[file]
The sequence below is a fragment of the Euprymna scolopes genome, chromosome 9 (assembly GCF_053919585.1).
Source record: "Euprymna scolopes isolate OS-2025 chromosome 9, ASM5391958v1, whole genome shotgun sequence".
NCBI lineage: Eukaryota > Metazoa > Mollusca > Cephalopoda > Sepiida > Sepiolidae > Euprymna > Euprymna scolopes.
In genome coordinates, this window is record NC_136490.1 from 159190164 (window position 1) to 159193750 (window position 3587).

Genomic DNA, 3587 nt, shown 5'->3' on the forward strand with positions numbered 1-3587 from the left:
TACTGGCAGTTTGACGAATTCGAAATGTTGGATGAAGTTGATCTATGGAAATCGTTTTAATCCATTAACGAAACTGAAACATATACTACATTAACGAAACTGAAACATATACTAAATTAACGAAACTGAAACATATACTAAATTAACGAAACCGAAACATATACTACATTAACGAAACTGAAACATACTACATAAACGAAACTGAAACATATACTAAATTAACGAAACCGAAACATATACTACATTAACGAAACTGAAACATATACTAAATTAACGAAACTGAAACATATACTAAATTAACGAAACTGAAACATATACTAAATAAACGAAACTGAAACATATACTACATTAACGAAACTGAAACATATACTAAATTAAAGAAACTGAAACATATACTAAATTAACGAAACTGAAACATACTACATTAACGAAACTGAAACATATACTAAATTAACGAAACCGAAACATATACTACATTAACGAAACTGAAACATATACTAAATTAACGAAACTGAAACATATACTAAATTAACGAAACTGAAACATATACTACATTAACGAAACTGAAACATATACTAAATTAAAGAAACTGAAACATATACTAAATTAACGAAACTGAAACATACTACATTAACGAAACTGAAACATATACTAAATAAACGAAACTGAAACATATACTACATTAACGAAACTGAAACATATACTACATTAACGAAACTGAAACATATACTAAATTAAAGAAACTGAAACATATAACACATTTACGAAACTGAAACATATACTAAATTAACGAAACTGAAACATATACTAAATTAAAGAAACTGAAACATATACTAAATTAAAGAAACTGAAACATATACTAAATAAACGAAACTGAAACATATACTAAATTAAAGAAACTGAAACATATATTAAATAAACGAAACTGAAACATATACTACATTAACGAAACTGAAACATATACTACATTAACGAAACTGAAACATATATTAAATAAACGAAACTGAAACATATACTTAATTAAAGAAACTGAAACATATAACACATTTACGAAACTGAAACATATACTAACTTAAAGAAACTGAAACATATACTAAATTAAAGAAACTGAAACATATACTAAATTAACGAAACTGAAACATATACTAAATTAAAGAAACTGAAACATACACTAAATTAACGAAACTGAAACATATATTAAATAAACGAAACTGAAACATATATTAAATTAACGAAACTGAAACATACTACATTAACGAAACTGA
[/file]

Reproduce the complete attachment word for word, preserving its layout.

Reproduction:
The sequence below is a fragment of the Euprymna scolopes genome, chromosome 9 (assembly GCF_053919585.1).
Source record: "Euprymna scolopes isolate OS-2025 chromosome 9, ASM5391958v1, whole genome shotgun sequence".
NCBI lineage: Eukaryota > Metazoa > Mollusca > Cephalopoda > Sepiida > Sepiolidae > Euprymna > Euprymna scolopes.
In genome coordinates, this window is record NC_136490.1 from 159190164 (window position 1) to 159193750 (window position 3587).

Genomic DNA, 3587 nt, shown 5'->3' on the forward strand with positions numbered 1-3587 from the left:
TACTGGCAGTTTGACGAATTCGAAATGTTGGATGAAGTTGATCTATGGAAATCGTTTTAATCCATTAACGAAACTGAAACATATACTACATTAACGAAACTGAAACATATACTAAATTAACGAAACTGAAACATATACTAAATTAACGAAACCGAAACATATACTACATTAACGAAACTGAAACATACTACATAAACGAAACTGAAACATATACTAAATTAACGAAACCGAAACATATACTACATTAACGAAACTGAAACATATACTAAATTAACGAAACTGAAACATATACTAAATTAACGAAACTGAAACATATACTAAATAAACGAAACTGAAACATATACTACATTAACGAAACTGAAACATATACTAAATTAAAGAAACTGAAACATATACTAAATTAACGAAACTGAAACATACTACATTAACGAAACTGAAACATATACTAAATTAACGAAACCGAAACATATACTACATTAACGAAACTGAAACATATACTAAATTAACGAAACTGAAACATATACTAAATTAACGAAACTGAAACATATACTACATTAACGAAACTGAAACATATACTAAATTAAAGAAACTGAAACATATACTAAATTAACGAAACTGAAACATACTACATTAACGAAACTGAAACATATACTAAATAAACGAAACTGAAACATATACTACATTAACGAAACTGAAACATATACTACATTAACGAAACTGAAACATATACTAAATTAAAGAAACTGAAACATATAACACATTTACGAAACTGAAACATATACTAAATTAACGAAACTGAAACATATACTAAATTAAAGAAACTGAAACATATACTAAATTAAAGAAACTGAAACATATACTAAATAAACGAAACTGAAACATATACTAAATTAAAGAAACTGAAACATATATTAAATAAACGAAACTGAAACATATACTACATTAACGAAACTGAAACATATACTACATTAACGAAACTGAAACATATATTAAATAAACGAAACTGAAACATATACTTAATTAAAGAAACTGAAACATATAACACATTTACGAAACTGAAACATATACTAACTTAAAGAAACTGAAACATATACTAAATTAAAGAAACTGAAACATATACTAAATTAACGAAACTGAAACATATACTAAATTAAAGAAACTGAAACATACACTAAATTAACGAAACTGAAACATATATTAAATAAACGAAACTGAAACATATATTAAATTAACGAAACTGAAACATACTACATTAACGAAACTGA